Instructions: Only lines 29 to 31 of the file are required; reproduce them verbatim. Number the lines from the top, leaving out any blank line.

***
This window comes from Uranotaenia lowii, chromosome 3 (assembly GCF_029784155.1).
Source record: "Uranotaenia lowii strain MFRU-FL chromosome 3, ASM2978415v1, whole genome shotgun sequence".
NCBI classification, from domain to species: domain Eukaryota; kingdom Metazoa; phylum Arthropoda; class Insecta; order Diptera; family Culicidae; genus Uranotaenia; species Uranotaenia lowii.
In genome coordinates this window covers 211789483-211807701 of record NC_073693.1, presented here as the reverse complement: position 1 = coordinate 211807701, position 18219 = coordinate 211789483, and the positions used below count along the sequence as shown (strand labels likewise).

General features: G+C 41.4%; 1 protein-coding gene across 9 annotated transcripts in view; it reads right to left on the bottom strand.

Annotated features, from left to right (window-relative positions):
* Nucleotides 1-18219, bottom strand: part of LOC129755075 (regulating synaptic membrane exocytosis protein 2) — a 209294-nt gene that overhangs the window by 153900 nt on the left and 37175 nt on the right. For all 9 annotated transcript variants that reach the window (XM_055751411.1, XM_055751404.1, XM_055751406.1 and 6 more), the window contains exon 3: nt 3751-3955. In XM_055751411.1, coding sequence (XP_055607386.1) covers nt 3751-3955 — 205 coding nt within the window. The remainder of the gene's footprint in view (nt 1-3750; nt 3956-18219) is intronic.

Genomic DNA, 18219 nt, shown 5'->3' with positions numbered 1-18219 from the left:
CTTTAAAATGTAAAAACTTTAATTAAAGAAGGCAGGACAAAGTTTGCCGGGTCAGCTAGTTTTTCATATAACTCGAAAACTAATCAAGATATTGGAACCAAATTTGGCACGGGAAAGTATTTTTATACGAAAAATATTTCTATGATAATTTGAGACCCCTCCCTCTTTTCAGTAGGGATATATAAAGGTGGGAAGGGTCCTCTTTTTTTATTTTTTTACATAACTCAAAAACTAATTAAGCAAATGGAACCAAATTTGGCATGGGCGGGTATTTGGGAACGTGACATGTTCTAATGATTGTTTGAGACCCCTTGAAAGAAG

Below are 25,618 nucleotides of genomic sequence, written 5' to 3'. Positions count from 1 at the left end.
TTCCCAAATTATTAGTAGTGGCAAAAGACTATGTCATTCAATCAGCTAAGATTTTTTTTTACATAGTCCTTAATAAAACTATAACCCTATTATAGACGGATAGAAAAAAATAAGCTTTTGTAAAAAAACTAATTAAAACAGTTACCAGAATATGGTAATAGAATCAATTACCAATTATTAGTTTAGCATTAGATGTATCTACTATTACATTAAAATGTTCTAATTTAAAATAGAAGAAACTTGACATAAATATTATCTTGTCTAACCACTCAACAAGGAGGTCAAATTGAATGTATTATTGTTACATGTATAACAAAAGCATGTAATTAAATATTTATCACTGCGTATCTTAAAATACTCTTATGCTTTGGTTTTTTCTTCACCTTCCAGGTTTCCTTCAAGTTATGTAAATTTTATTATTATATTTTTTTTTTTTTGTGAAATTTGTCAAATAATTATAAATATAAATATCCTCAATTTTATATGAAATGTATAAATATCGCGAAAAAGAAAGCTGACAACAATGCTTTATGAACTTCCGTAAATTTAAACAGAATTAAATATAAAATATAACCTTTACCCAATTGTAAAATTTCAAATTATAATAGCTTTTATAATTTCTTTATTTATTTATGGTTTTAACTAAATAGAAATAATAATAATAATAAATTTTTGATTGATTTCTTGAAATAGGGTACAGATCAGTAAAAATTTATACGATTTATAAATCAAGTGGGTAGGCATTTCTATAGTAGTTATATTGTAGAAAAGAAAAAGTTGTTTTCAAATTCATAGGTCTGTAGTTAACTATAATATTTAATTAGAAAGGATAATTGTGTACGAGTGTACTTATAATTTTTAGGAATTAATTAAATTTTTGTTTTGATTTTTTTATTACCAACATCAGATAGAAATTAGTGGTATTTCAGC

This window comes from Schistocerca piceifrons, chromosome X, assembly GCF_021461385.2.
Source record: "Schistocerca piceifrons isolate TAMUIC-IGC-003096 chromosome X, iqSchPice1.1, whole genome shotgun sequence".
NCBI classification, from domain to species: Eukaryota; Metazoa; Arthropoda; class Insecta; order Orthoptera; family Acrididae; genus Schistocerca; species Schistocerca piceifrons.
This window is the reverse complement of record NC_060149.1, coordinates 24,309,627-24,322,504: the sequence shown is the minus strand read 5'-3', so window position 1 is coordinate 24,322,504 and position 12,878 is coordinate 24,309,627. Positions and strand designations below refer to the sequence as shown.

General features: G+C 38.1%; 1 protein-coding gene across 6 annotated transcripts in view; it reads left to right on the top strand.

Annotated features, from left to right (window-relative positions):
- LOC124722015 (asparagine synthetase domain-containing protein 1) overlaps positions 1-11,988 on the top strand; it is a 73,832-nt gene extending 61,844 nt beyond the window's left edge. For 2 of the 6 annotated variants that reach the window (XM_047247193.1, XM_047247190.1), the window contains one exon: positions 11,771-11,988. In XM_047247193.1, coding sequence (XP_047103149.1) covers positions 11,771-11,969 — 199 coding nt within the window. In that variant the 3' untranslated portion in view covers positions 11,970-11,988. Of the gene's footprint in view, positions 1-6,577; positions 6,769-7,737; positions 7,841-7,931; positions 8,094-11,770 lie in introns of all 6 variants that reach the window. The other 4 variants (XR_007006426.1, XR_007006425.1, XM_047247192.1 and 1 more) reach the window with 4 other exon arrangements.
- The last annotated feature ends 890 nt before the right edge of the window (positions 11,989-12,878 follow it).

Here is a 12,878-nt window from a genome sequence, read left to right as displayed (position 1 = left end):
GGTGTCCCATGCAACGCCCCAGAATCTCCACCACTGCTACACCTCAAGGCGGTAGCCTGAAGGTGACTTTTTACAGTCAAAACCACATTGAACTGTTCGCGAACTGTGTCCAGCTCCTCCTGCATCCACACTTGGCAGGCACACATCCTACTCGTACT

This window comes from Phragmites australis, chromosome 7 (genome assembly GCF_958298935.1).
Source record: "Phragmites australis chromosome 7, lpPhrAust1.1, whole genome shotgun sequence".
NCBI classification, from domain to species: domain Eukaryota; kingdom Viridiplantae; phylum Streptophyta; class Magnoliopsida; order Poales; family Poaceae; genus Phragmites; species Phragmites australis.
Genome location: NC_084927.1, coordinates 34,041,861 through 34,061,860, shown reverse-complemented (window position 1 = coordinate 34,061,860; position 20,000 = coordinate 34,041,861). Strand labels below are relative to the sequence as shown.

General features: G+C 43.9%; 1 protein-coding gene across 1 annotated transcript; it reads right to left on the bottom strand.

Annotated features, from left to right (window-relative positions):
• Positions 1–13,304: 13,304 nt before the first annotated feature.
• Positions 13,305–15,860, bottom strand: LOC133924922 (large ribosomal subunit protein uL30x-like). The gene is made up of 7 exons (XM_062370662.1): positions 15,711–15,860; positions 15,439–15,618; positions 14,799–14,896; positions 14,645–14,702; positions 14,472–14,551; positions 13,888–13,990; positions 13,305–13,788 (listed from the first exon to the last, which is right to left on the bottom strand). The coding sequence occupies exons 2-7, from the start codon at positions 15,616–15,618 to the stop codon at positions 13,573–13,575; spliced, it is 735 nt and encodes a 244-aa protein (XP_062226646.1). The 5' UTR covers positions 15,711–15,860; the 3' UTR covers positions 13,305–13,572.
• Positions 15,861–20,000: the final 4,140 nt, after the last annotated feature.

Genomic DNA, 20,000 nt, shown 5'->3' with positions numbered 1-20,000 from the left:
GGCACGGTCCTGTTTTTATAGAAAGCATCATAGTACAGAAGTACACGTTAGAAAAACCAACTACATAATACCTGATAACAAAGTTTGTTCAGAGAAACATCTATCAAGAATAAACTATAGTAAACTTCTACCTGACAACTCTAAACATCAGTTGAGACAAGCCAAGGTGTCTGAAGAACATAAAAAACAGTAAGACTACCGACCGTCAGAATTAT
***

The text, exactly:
• Positions 13,305–15,860, bottom strand: LOC133924922 (large ribosomal subunit protein uL30x-like). The gene is made up of 7 exons (XM_062370662.1): positions 15,711–15,860; positions 15,439–15,618; positions 14,799–14,896; positions 14,645–14,702; positions 14,472–14,551; positions 13,888–13,990; positions 13,305–13,788 (listed from the first exon to the last, which is right to left on the bottom strand). The coding sequence occupies exons 2-7, from the start codon at positions 15,616–15,618 to the stop codon at positions 13,573–13,575; spliced, it is 735 nt and encodes a 244-aa protein (XP_062226646.1). The 5' UTR covers positions 15,711–15,860; the 3' UTR covers positions 13,305–13,572.
• Positions 15,861–20,000: the final 4,140 nt, after the last annotated feature.

Genomic DNA, 20,000 nt, shown 5'->3' with positions numbered 1-20,000 from the left: